Risk-based pricing
credit risk
interest rates
rate hike
loan book growth
fair pricing
new-to-customer credit
first-time borrower
credit-decisioning models

Deep dive: How risk-based pricing can help lenders save billions in credit losses

Anna Catherine   /    Content Specialist    /    2022-06-24


The Reserve Bank of India (RBI) is on a rate hike marathon to curb inflation. In a way, it’s good news to lenders for two reasons; one they can earn more from interest charged on loans, two, rate hikes augur well for bond markets and banks would be happy to park their money in bonds with rising yields.

The bad news, however, is that banks’ and NBFCs’ core function i.e., lending takes the biggest hit as interest rates rise. Here’s a sample data chart to help you visualise just how much key rates affect credit growth. 

While higher interest income from existing loans and profitable bond markets may seem attractive, the fact remains that Net Interest Income (NII) is the primary source of lenders’ profits. Therefore, poor credit growth will have a profound effect on core earnings, thereby profitability, and alternative sources of income are bound to fall short. 

So, how can lenders grow their loan books during times of credit contraction?

The answer is RAM (Retail, Agriculture, MSME) — the segment with an evergreen demand for credit. Typically, interest rates do not impact credit growth in this segment mainly because these sectors have limited avenues for raising funds. Also, working capital needs escalate with high inflation. Hence, the RAM sector is known to have an undying demand for loans. But the catch here is that a large chunk of this segment comprises first-time borrowers with no credit history (see the table below).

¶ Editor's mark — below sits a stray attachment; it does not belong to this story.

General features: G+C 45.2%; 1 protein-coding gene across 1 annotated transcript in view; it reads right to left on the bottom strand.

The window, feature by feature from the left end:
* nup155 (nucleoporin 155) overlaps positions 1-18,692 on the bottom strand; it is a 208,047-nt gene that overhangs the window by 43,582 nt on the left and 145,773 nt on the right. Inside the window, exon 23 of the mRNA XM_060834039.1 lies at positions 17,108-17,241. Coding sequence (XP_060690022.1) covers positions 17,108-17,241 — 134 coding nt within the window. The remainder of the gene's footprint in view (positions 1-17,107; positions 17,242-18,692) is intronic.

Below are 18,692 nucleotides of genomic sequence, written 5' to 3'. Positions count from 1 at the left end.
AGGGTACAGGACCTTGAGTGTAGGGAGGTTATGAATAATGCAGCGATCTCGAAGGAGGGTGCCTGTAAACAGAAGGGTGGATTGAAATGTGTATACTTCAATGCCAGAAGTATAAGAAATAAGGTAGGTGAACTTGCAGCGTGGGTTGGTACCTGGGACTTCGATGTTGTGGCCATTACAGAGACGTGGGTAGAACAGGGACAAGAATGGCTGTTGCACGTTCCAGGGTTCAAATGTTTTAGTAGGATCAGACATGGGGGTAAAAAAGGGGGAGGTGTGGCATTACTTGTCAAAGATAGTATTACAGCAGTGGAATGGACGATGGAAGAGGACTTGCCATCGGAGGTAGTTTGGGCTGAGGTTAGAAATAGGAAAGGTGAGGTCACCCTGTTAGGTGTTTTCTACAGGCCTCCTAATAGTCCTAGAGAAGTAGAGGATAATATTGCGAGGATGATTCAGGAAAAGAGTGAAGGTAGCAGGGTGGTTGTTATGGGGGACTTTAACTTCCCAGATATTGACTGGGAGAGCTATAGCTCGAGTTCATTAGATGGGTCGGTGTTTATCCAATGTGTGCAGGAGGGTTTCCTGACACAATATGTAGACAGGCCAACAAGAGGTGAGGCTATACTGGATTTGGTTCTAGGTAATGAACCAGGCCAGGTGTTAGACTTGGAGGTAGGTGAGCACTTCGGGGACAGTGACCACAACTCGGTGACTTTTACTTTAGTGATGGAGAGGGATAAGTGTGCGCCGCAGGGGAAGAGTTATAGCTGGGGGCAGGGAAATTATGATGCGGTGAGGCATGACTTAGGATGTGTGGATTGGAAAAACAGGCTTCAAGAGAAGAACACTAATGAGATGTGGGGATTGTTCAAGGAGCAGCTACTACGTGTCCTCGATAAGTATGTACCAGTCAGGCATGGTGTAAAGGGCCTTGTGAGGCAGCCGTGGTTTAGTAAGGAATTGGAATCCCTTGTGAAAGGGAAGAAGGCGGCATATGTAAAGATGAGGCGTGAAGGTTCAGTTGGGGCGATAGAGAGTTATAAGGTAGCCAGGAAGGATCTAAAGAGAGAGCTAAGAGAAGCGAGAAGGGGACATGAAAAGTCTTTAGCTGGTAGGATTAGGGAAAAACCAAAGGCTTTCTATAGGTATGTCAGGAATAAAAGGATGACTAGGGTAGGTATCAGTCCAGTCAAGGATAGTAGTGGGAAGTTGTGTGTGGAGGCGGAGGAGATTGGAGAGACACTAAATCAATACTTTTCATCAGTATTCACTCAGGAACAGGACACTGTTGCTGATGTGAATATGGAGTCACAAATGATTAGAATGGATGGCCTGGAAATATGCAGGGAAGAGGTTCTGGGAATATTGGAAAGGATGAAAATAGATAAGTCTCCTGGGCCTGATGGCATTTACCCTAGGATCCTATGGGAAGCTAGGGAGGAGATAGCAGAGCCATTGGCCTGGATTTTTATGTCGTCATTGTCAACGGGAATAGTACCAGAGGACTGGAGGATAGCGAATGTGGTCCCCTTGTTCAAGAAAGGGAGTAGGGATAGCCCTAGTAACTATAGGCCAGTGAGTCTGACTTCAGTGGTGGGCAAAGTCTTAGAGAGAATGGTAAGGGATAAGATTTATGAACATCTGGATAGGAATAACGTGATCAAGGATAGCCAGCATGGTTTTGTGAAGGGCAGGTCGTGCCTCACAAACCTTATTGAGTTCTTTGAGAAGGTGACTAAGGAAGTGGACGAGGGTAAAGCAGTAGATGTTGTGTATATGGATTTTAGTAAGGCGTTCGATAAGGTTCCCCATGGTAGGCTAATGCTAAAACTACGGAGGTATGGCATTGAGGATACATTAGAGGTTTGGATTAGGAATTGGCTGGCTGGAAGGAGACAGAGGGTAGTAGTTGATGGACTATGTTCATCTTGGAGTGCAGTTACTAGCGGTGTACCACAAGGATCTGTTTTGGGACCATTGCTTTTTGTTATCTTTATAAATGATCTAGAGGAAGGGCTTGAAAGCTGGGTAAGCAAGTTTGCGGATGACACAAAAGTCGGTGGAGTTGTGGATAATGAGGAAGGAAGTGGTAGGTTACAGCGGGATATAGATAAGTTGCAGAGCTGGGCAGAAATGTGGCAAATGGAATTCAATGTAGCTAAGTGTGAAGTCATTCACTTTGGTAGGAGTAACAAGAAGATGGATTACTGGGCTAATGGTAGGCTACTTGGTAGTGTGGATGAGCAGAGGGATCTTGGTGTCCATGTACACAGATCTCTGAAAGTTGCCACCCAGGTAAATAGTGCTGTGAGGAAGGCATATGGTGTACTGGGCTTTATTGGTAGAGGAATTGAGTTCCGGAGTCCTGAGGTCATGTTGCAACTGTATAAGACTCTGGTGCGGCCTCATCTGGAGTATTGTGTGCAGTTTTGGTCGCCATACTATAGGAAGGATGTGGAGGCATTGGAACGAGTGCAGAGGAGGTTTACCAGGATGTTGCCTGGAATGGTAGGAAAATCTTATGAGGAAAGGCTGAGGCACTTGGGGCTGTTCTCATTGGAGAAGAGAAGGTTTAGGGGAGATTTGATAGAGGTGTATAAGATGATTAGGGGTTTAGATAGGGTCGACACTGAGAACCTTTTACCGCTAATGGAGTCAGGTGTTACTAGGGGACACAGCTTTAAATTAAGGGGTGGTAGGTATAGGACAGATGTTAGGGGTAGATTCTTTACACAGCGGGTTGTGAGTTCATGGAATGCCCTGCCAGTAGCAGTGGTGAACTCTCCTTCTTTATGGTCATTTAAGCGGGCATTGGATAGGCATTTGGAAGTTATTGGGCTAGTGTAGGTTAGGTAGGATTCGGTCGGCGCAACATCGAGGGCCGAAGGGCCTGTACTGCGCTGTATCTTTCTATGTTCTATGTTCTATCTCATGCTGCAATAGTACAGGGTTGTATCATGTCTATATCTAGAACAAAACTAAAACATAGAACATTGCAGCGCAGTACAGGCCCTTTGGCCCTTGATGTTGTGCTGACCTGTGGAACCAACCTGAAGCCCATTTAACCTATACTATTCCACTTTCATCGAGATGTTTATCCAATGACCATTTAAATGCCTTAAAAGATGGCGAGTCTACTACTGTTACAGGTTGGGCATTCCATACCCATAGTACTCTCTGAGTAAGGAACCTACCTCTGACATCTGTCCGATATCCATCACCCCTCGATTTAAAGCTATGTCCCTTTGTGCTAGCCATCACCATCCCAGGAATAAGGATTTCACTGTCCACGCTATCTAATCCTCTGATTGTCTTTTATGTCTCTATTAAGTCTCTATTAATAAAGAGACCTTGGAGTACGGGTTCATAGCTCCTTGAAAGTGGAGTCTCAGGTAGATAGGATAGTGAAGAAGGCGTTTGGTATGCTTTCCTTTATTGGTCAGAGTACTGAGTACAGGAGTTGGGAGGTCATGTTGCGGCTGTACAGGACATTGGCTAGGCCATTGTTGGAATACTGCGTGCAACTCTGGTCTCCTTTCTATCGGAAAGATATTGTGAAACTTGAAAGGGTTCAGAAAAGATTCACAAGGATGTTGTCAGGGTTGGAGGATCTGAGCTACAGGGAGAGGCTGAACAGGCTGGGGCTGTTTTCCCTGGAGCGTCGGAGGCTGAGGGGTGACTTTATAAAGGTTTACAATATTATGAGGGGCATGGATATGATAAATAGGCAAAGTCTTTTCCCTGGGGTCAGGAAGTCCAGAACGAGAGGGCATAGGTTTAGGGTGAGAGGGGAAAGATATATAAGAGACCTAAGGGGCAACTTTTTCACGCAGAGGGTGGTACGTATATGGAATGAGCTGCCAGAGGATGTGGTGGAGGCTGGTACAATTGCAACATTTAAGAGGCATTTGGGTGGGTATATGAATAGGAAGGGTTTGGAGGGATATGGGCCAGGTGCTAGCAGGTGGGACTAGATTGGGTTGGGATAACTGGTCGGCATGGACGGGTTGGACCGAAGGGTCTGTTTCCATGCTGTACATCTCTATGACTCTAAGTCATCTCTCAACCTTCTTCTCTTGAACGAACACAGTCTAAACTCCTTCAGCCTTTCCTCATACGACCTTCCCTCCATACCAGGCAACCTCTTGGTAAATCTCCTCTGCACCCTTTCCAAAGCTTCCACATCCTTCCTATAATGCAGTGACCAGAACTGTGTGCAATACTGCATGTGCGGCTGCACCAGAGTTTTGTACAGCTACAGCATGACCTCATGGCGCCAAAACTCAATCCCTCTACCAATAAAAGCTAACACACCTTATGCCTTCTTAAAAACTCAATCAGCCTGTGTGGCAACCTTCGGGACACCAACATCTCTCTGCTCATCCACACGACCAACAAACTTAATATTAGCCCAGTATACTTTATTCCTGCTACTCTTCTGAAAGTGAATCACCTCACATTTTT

In fact,100 million new-to-credit customers are likely to apply for loans every year, according to CIBIL. Lending to customers who have no record with the bureaus may seem to be a risky business, but undeniably a colossal opportunity. 

Risk isn’t risky when it’s calculated

Markets involving high-risk businesses typically face the lemon and peach problem — adverse selection, wherein asymmetry of information between buyers and sellers lead to market collapse. Here’s how it plays out in the market for loans. 

Let’s suppose lenders cannot distinguish a high-quality first-time borrower (a ‘peach’) from a ‘lemon’. Then the next best thing to do would be to average the default risk of a ‘peach’ and ‘lemon’ and increase everyone’s interest rate to make up for the estimated loss. This average interest rate naturally penalises a good borrower with a high price for loans while rewarding a bad borrower with lower rates.